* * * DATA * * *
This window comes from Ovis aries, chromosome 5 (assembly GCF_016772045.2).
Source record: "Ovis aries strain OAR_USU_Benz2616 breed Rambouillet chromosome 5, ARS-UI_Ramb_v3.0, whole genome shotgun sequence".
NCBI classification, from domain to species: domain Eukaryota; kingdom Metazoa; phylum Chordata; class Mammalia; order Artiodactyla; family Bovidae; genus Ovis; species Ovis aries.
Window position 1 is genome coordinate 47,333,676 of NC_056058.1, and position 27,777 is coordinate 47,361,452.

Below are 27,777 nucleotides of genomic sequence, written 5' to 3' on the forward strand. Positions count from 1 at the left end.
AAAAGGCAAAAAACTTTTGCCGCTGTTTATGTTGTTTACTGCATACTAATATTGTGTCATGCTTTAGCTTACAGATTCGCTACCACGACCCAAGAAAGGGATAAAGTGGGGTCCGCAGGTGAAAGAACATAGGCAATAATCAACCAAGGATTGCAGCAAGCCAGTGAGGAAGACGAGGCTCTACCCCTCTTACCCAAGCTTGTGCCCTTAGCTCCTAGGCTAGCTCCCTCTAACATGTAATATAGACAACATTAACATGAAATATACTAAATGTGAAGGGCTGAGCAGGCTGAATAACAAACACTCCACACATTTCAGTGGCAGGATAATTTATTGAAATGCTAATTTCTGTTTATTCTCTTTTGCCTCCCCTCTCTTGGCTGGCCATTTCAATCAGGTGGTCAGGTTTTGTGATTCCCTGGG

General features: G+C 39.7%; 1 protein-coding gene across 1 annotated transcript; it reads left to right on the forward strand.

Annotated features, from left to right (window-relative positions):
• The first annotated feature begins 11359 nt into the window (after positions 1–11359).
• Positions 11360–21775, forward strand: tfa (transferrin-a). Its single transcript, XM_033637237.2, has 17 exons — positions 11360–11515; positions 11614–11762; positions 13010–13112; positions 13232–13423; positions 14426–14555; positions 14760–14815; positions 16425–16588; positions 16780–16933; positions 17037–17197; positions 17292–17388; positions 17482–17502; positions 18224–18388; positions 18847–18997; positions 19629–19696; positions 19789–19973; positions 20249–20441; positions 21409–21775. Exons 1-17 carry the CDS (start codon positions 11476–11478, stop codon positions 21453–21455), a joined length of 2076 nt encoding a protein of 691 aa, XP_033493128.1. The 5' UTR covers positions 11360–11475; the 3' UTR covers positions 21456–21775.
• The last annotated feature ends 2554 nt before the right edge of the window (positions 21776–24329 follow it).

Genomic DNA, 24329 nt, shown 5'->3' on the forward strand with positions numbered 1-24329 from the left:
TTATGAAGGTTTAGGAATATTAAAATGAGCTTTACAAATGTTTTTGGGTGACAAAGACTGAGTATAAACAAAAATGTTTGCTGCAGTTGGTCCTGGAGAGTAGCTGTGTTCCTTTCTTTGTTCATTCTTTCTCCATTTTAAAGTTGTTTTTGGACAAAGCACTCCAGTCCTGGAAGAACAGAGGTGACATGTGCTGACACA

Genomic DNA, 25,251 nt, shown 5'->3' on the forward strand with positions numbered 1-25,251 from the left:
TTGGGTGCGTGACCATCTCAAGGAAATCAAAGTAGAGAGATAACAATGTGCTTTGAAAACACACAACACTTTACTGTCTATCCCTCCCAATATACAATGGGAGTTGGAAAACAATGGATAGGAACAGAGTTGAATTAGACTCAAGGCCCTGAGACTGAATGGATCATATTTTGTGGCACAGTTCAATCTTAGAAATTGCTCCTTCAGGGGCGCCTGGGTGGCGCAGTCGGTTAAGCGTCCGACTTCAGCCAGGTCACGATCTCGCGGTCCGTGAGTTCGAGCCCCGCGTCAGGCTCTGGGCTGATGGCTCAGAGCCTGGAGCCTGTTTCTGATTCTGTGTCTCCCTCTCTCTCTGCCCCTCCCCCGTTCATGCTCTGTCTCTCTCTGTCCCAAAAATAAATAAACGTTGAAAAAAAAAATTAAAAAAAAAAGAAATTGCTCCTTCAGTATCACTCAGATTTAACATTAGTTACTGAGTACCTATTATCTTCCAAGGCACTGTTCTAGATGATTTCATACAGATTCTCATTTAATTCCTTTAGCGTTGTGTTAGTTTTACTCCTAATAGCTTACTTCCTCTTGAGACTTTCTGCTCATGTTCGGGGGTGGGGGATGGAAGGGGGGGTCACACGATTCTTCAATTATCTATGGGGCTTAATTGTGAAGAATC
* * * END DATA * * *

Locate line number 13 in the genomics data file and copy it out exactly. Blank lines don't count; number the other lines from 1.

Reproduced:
TTATGAAGGTTTAGGAATATTAAAATGAGCTTTACAAATGTTTTTGGGTGACAAAGACTGAGTATAAACAAAAATGTTTGCTGCAGTTGGTCCTGGAGAGTAGCTGTGTTCCTTTCTTTGTTCATTCTTTCTCCATTTTAAAGTTGTTTTTGGACAAAGCACTCCAGTCCTGGAAGAACAGAGGTGACATGTGCTGACACA